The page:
"Within the extended family, every child from birth was involved in a highly ordered system of kinship relations with elder brothers, sisters, maternal elder brothers’ wives and other kinds of aunts, cousins, grandparents, and in-laws too numerous for a Westerner to keep track of. These relationships were not only more clearly named and differentiated than in the West but also carried with them more compelling rights and duties dependent upon status" (20). "The Chinese kinship system in both the North and the South is patrilineal, the family headship passing in the male line from father to eldest son. Thus the men stay in the family, while the women marry into other family households," marriages were carefully arranged and subordinated to family life, and wives entered the husband’s father’s household to assume responsibilities for its maintenance (21). Family property, however, did not pass from father to eldest son {primogeniture}; equal division of land among sons "allowed the eldest son to retain only certain ceremonial duties, to acknowledge his position, and sometimes an extra share of the property" (21). The birth of many sons, thus, meant parceling up family land, and over time weakened the continuity of family land holdings and contributed to family impoverishment. Thus, "[c]ontrary to a common myth, a large family with several children has not been the norm among Chinese peasants. The scarcity of land, as well as disease and famine, set a limit to the number of people likely to survive in each family unit" (21). Only the wealthy elite could afford the ideal luxury of supporting a "large joint family of several married sons with many children all within one compound" (21).

  6. "Inner Asia and China: The Steppe and the Sown": Important contrasts exist between the "pastoral nomadism of the plateaus of Inner Asia"—with sparse population, seasonal migrations of camps and flocks, dependency on horses and sheep for mobility and livelihood, and development of warrior skills derived from hunting and horsemanship—"and the settled villages based on the intensive agriculture of China" (23-24). "Until recently the nomadic and seminomadic peoples to the north and west of China were a continuing factor in Chinese military and political life" (25). "Herein lies one source of China’s ‘culturalism’—that is, the devotion of the Chinese people to their way of life, an across-the-board sentiment as strong as the political nationalism of recent centuries in Europe….Chinese culturalism arose from the difference in culture between China and the Inner Asian ‘barbarians.’ Because the Inner Asian invaders became more powerful as warriors, the Chinese found their refuge in social institutions and feelings of cultural and aesthetic superiority—something that alien conquest could not take away" (25). Thus, Fairbank concludes, we need to "broaden our sights" and understand that "the Inner Asian peoples"—who have "repeatedly invaded the Chinese state and society and become integral components of them"--have been a critical part of the history of the Chinese people" (25).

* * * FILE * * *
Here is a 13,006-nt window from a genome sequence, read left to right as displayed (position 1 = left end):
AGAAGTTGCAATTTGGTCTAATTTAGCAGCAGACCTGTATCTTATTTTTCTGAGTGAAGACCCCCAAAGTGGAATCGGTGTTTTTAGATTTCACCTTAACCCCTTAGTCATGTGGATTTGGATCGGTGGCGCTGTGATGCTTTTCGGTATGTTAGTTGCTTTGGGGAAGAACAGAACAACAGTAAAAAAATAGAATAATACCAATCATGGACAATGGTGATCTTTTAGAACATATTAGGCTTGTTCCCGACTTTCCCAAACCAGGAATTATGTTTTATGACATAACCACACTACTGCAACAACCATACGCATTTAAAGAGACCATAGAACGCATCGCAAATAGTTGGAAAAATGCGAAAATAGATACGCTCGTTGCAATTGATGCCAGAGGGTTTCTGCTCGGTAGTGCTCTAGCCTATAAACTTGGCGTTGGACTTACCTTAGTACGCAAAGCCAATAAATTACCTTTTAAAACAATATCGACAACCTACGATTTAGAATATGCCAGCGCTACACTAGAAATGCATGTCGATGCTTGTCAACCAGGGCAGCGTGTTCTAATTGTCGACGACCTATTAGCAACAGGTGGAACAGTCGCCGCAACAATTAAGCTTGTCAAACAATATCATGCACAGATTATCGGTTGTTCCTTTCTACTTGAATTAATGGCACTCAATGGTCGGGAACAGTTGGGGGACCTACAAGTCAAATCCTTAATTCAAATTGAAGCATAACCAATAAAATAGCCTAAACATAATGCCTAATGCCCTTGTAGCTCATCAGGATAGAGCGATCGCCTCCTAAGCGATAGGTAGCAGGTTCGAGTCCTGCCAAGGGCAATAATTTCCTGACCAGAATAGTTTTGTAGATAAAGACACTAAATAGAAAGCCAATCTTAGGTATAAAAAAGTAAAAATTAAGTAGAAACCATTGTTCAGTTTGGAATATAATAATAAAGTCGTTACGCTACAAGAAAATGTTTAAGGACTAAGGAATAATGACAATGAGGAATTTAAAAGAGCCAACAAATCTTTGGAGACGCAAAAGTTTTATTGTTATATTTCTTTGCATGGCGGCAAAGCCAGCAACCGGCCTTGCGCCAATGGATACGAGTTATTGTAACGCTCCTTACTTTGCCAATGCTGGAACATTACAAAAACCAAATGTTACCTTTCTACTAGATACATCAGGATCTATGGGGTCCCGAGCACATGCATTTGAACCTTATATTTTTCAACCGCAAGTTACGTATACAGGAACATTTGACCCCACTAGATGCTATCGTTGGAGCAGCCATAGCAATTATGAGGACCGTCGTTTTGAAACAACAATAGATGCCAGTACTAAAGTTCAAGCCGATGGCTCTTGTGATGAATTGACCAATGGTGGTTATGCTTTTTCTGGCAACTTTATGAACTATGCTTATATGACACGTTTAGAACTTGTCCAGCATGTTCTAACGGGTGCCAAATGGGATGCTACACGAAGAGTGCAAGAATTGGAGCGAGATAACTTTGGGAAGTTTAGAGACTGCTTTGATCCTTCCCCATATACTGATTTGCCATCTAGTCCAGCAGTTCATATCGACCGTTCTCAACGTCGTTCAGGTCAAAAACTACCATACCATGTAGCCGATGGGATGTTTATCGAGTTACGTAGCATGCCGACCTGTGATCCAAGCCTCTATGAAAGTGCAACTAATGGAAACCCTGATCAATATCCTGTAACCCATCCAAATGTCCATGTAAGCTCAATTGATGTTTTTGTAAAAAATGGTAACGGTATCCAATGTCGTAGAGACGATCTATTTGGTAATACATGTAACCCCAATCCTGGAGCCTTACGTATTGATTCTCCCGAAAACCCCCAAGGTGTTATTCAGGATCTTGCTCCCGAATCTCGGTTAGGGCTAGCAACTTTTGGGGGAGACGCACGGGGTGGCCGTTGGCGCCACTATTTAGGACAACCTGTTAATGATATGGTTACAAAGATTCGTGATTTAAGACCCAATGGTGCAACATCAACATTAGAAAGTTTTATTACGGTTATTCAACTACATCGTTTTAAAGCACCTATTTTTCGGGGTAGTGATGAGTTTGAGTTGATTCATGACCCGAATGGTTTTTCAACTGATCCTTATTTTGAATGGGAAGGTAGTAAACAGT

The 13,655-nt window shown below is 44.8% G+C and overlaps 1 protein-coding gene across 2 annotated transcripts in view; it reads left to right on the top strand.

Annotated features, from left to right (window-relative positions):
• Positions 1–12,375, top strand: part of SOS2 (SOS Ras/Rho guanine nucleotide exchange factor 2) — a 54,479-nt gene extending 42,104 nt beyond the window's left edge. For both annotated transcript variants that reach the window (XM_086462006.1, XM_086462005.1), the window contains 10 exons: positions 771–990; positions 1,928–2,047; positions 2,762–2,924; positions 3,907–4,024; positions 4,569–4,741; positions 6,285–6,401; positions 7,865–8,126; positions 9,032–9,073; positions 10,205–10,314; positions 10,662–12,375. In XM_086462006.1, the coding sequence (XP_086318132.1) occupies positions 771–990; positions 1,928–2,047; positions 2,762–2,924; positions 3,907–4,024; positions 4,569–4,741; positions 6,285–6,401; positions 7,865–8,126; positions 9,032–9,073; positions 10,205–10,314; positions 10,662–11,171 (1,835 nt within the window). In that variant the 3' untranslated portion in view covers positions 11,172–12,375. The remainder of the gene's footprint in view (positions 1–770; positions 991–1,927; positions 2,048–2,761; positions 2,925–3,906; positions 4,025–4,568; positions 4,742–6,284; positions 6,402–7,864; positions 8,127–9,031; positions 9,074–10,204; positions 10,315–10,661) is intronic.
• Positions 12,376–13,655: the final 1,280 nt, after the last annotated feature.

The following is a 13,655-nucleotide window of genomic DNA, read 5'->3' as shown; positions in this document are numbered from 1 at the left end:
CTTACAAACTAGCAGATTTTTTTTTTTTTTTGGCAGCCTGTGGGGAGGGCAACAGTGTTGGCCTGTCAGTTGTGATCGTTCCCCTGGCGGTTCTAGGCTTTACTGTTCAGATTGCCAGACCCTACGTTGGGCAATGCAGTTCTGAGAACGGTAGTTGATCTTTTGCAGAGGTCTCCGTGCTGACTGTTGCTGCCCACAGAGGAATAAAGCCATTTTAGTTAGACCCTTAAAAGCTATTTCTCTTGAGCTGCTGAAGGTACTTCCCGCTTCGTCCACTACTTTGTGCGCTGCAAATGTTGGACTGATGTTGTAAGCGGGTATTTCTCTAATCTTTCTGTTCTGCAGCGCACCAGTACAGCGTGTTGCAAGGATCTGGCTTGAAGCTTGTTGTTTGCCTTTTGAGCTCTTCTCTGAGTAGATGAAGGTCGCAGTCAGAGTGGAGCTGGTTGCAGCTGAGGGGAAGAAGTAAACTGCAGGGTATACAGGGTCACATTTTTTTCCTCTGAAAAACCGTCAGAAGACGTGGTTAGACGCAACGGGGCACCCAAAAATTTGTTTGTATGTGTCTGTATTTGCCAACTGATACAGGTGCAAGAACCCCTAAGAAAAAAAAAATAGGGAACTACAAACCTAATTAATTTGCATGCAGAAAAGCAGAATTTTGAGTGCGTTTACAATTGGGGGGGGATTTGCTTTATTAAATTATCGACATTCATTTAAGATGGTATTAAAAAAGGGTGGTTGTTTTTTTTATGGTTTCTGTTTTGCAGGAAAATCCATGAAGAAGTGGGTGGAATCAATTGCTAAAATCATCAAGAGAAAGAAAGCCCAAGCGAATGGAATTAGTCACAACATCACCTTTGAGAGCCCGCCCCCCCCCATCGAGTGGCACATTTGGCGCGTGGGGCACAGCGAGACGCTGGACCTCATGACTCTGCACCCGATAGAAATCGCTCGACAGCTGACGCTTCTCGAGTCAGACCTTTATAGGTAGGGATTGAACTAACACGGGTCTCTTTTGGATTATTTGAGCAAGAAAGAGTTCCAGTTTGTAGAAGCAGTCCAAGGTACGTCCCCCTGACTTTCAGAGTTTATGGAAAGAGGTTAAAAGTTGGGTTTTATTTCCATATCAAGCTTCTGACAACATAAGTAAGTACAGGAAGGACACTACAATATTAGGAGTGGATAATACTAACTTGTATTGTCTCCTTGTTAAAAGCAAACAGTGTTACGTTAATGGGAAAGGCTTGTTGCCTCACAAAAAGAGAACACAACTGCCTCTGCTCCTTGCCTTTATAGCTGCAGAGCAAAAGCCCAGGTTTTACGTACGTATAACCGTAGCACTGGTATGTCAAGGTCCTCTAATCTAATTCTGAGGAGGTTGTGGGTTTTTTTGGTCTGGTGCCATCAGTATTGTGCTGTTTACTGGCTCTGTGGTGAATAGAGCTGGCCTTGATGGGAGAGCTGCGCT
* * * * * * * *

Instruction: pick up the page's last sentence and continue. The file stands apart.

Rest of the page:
See also Historical setting of China

China Timelines Introduction 
URL of this webpage:
China Timeline 1:  Early China (to 3rd c. BCE)
China Timeline 2:  Qin & Han Dynasties & "Time of Troubles"  (3rd c. BCE - CE 7th c.)
China Timeline 3: Tang, Song, Yuan & Ming Dynasties (7th - 17th c.)
China Timeline 4: Qing Dynasty & Clashes with the West (1644-1911)
China Timeline 5: Republican & Communist China (20th c.) & China Timelines Sources

Asian Timelines: India China Japan
  were first prepared by Cora Agatucci, in 1998. 
They are slowly being updated in Winter 2001.  Please bear with me.
Other Online HUM 210 Course Resources:
HUM 210 Syllabus Course Plan Assignments Student Writing 
Asian Film Asian Links: India China Japan

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If you're interested in other world literatures and cultures, visit these course websites:
Hum 211 - Culture and Literature of Africa 
Eng 109 - Western World Literatures (late 18th-late 20th centuries)